This is a really nice drawing of Martian Manhunter, and this issue will apparently focus on him and all of the other alien characters regular writer Sholly Fisch can squeeze into 20 pages. It was weird seeing this image, because my first thought upon seeing it was "Martian Manhunter! Man, I miss that guy." And he just had his own series again! I guess I just miss the "real" Martian Manhunter, who I haven't seen in a new DC Comic in...God knows how long. About five years now, I guess. The pages of Brightest Day, maybe...?

Art and cover by JOHN ROMITA JR. and DANNY MIKI
“BURNING DOWN THE HOUSE” part three! Shot. Stabbed. Beaten. Maimed. Brought back from the edge of death and sent out to do it all over again and again and again. This has been the life of Floyd Lawton, a.k.a. Deadshot. But not anymore. The moment Suicide Squad fans never thought would come finally arrives when Deadshot achieves that which no one else has: escape! All it will cost is one of his teammates’ lives…
On sale MARCH 8 • 32 pg, FC, $2.99 US • RATED T+

Art and cover by JOHN ROMITA JR. and DANNY MIKI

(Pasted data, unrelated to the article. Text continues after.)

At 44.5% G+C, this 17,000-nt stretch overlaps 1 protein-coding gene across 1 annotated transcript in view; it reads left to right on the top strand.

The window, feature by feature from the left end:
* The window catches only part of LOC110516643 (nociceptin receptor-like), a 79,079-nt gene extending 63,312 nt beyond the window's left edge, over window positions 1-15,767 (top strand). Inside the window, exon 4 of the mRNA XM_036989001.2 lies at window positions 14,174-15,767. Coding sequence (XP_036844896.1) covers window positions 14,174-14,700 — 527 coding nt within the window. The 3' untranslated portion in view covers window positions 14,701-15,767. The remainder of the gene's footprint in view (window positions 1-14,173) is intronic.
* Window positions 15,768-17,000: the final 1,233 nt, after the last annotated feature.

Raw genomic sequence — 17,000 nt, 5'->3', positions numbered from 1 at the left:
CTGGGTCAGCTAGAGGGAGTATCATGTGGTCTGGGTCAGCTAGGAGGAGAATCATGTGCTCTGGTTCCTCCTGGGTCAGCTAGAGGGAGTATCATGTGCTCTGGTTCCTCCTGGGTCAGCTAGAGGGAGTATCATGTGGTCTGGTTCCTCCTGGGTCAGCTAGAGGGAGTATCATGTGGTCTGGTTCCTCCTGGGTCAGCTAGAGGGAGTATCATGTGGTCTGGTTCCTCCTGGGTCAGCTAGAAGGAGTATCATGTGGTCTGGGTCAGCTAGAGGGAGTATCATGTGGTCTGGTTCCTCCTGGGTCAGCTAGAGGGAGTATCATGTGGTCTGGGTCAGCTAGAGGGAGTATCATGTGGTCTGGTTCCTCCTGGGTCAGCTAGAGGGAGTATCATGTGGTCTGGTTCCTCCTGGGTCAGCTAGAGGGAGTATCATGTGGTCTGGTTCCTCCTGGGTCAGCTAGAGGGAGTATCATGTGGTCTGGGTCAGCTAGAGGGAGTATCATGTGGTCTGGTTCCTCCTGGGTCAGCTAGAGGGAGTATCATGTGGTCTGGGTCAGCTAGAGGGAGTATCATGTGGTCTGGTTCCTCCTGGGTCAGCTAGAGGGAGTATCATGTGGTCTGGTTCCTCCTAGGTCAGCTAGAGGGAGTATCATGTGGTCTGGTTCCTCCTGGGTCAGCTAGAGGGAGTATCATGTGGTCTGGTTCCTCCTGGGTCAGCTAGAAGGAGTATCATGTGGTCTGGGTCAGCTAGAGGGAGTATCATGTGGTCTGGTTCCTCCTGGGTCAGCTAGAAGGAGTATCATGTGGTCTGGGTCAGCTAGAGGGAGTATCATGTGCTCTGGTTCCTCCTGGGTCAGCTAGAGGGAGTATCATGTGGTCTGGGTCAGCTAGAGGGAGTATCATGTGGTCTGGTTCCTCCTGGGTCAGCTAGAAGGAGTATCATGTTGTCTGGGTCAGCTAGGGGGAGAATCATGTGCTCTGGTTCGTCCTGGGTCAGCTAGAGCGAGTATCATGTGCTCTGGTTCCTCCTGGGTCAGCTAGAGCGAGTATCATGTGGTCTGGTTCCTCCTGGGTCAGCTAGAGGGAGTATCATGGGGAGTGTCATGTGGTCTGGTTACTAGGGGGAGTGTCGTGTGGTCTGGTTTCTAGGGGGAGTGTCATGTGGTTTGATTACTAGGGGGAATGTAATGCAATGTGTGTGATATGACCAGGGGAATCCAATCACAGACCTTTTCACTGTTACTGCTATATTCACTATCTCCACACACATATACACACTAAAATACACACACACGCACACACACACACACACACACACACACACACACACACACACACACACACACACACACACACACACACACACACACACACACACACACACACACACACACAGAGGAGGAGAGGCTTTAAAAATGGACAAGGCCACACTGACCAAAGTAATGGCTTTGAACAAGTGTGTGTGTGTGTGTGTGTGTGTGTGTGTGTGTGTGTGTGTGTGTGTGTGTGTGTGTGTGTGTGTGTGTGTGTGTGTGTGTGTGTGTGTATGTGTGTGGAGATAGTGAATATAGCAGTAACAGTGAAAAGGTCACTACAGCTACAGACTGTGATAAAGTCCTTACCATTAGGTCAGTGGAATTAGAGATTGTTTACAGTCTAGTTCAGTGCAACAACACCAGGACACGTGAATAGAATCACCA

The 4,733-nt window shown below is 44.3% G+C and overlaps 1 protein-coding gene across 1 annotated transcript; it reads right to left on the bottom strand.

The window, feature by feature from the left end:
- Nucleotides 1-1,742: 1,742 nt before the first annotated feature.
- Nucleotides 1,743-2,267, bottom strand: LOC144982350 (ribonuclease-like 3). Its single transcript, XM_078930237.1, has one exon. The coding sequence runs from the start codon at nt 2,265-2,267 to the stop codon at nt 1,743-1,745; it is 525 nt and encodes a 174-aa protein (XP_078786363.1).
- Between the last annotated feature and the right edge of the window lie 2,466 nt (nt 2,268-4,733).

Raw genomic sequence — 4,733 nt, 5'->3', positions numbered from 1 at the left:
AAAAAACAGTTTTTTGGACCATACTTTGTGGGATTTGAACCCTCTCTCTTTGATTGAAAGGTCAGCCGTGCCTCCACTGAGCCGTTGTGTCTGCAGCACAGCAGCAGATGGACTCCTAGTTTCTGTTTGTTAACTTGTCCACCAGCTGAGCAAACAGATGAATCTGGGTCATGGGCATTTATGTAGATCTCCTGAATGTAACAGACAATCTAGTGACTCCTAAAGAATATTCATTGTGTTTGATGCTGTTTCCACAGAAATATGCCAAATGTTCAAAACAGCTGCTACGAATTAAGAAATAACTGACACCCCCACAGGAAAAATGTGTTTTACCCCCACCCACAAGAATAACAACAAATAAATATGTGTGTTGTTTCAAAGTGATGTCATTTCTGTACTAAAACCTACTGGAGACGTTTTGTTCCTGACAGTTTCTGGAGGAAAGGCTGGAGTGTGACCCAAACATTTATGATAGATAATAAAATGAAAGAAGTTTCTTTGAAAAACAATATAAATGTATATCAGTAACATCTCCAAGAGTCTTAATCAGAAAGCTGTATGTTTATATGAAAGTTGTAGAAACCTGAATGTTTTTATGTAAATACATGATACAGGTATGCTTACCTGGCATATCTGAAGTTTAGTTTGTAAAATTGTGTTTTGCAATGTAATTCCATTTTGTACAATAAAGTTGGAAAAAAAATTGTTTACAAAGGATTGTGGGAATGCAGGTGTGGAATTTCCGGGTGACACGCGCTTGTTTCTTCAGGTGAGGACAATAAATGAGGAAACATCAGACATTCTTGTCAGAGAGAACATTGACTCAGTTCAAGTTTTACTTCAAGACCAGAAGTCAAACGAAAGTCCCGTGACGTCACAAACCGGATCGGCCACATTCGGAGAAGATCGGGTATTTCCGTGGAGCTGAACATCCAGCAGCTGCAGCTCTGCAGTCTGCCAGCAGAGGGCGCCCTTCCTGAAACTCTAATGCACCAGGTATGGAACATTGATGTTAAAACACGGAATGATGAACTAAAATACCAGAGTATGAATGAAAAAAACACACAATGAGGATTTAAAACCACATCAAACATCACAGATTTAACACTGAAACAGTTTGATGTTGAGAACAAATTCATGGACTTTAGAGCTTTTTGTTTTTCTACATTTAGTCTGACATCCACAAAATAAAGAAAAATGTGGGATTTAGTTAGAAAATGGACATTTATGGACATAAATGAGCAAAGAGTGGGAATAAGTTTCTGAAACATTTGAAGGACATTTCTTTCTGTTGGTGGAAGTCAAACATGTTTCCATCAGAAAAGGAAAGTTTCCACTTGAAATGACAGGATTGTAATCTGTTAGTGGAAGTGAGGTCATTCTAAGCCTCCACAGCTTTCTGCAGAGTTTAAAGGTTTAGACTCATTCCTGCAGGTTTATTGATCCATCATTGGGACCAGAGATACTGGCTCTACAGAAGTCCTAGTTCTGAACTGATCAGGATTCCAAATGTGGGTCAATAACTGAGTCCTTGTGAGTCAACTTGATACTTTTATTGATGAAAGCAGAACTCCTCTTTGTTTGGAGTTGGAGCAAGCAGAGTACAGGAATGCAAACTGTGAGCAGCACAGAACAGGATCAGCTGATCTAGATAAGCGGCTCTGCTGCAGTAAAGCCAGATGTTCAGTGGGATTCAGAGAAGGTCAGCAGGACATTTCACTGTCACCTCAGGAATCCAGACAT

“BURNING DOWN THE HOUSE” part four! Consumed by rage following the brutal murder of one of her Suicide Squad comrades, Harley Quinn goes AWOL on a one-(psychotic-)woman mission of vengeance against Rustam and his unstoppable new ally, the most dangerous foe Harley has ever faced: Deadshot.
On sale MARCH 22 • 32 pg, FC, $2.99 US • RATED T+

The only two things I don't really like about the current Suicide Squad book is it's weird format, featuring a 12-ish page lead story and an eight-ish page back-up, and Jim Lee's artwork. So I'm really looking forward to seeing what JRJR does with the characters and the book. I like that he's keeping his spiky Killer Croc redesign from the pages of All-Star Batman, and that he's given Harley a redesign as well. Hell, he even makes New 52 Deadshot look better than usual...